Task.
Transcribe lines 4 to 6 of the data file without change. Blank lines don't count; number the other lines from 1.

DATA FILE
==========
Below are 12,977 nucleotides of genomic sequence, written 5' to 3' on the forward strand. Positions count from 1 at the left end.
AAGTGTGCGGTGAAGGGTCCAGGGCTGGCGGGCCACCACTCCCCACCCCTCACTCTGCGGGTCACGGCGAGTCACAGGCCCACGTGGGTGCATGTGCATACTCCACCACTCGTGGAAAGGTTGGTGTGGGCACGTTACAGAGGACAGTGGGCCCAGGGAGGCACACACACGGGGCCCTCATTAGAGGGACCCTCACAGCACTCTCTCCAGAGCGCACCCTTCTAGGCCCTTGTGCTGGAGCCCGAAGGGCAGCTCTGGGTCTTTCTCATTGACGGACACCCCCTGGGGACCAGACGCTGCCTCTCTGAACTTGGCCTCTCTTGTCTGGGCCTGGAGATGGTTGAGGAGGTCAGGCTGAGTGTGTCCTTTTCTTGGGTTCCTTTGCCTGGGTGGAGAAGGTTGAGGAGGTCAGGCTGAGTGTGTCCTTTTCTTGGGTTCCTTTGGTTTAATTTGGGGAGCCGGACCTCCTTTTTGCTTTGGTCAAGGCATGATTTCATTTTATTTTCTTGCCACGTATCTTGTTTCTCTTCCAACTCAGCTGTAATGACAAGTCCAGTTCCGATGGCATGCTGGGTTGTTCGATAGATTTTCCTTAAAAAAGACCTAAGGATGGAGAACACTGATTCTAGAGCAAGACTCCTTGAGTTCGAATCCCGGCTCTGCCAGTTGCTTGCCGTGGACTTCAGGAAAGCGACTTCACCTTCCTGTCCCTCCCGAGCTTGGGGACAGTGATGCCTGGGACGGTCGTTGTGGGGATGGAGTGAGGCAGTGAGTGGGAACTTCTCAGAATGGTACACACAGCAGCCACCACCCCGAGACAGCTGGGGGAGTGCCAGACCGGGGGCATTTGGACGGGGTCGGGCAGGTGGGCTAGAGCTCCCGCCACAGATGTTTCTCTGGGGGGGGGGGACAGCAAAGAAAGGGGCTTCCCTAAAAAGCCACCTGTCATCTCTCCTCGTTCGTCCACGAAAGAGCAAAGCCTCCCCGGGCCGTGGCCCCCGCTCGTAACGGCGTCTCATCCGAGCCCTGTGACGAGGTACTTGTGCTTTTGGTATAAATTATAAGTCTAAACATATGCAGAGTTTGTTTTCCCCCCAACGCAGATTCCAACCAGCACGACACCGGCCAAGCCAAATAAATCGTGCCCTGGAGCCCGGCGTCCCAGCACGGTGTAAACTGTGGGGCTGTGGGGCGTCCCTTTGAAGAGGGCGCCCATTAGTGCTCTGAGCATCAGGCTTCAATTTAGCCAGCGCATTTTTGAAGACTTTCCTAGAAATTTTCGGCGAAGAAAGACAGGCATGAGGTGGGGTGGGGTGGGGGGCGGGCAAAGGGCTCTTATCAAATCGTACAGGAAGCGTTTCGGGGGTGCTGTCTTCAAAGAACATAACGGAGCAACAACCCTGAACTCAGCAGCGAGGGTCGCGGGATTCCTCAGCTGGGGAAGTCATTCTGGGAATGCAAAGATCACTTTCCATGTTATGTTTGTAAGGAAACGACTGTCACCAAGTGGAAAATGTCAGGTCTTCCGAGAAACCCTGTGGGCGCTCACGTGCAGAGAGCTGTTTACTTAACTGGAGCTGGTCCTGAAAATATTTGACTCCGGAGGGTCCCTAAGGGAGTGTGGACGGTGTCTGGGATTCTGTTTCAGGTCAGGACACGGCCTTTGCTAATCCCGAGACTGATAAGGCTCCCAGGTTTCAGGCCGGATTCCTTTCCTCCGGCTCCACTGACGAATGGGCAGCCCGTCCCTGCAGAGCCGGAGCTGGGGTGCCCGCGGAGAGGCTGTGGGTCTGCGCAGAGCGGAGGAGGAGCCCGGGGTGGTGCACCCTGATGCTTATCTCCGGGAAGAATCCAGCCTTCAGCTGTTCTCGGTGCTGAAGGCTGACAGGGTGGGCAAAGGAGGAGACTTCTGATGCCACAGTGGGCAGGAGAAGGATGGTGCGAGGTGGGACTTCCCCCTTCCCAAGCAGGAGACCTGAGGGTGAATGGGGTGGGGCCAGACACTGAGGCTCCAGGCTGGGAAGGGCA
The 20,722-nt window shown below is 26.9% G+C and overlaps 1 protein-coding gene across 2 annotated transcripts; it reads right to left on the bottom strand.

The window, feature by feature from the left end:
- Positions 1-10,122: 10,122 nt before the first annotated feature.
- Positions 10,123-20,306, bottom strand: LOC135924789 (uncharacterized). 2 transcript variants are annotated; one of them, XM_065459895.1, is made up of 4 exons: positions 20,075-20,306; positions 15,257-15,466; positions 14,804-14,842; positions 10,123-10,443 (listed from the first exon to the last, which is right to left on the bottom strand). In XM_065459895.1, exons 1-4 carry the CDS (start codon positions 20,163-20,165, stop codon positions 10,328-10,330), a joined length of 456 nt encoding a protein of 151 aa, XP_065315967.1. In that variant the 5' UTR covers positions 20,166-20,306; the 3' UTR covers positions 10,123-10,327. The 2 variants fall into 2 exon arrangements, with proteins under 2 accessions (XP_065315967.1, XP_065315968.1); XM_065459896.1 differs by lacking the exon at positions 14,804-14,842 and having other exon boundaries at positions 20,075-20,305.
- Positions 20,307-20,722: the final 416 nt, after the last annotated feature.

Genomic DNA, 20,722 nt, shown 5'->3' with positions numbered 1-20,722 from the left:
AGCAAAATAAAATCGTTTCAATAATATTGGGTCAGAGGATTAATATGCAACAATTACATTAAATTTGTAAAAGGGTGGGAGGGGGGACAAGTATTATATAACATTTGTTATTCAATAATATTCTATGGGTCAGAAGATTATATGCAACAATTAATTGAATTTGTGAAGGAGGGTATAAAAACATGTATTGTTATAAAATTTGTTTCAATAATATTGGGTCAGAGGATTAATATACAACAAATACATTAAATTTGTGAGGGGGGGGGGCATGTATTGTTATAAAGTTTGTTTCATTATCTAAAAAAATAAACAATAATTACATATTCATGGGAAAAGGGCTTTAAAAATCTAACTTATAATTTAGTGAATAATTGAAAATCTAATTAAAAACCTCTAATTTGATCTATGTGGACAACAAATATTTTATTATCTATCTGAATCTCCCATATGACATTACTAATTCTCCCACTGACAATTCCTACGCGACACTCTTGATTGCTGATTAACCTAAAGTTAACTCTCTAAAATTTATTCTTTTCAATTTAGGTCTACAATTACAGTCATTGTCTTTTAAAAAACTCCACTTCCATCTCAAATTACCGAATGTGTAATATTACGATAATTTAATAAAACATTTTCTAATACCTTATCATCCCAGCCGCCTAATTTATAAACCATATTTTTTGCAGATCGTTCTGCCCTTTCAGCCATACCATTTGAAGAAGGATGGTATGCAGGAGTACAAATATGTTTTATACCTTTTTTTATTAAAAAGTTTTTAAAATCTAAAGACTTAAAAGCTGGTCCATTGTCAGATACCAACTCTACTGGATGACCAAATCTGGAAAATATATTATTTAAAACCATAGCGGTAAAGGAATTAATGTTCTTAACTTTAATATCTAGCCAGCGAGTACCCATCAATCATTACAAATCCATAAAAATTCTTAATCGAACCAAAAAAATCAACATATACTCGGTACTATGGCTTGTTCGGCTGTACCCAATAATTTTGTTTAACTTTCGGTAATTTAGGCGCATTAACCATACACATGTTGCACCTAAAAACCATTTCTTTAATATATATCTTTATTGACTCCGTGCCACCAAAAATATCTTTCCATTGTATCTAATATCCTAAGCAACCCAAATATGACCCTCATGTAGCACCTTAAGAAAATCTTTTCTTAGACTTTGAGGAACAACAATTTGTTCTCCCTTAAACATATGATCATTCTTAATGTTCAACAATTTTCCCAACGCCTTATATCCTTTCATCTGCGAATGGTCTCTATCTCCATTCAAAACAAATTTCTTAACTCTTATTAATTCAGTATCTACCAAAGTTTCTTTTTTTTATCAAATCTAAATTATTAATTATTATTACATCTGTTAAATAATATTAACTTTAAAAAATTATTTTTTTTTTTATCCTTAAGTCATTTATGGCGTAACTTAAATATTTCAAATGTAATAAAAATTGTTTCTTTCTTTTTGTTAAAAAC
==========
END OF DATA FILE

The window, feature by feature from the left end:
- Positions 1-10,122: 10,122 nt before the first annotated feature.
- Positions 10,123-20,306, bottom strand: LOC135924789 (uncharacterized). 2 transcript variants are annotated; one of them, XM_065459895.1, is made up of 4 exons: positions 20,075-20,306; positions 15,257-15,466; positions 14,804-14,842; positions 10,123-10,443 (listed from the first exon to the last, which is right to left on the bottom strand). In XM_065459895.1, exons 1-4 carry the CDS (start codon positions 20,163-20,165, stop codon positions 10,328-10,330), a joined length of 456 nt encoding a protein of 151 aa, XP_065315967.1. In that variant the 5' UTR covers positions 20,166-20,306; the 3' UTR covers positions 10,123-10,327. The 2 variants fall into 2 exon arrangements, with proteins under 2 accessions (XP_065315967.1, XP_065315968.1); XM_065459896.1 differs by lacking the exon at positions 14,804-14,842 and having other exon boundaries at positions 20,075-20,305.